Firms in the copyright-intensive industries frequently complain that copyright infringement causes significant lost sales, lost revenues, lost profits, and lost jobs. However, as has been noted in numerous impartial studies, the actual impact of infringement on individual firms, on industry sectors, and on the U.S. economy as a whole, is extremely difficult to quantify.
In contrast, what can be quantified with relative ease is the performance of firms in the copyright-intensive industries in terms that matter to investors: revenue, profit, and most importantly, profit margin. Furthermore, the performance of firms in the copyright-intensive industries can readily be compared with the performance of firms in other industries.
In this study, we have examined the performance over the past ten years of five leading firms in three copyright-intensive industries: motion pictures, publishing, and software. We then examined the performance of five leading firms in three other industries: construction, transportation, and mining. Finally, we compared the profitability of the firms in these six industries.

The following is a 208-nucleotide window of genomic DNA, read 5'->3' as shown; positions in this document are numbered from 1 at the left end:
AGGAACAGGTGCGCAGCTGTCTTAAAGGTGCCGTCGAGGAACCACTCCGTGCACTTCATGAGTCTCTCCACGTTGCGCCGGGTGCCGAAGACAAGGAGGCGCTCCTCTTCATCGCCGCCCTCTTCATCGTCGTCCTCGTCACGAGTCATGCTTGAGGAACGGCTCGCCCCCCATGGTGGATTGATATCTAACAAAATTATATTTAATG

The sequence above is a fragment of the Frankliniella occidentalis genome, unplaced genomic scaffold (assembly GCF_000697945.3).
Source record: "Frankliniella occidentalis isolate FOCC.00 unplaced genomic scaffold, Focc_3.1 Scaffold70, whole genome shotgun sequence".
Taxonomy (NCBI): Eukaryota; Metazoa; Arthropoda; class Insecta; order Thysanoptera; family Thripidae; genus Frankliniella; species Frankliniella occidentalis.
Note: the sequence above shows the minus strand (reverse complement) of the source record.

We found that the firms in the copyright-intensive industries were significantly more profitable than the firms in the other industries in every period examined. Moreover, in this ten-year period, the copyright-intensive industries’ profit margins on average grew by 3.98%, while the other industries’ profit margins on average decreased by 0.75%.
The high level of profitability of the copyright-intensive industries suggests that the copyright system serves these industries effectively, and that they are not in need of special government assistance in the form of new legislation or law enforcement resources.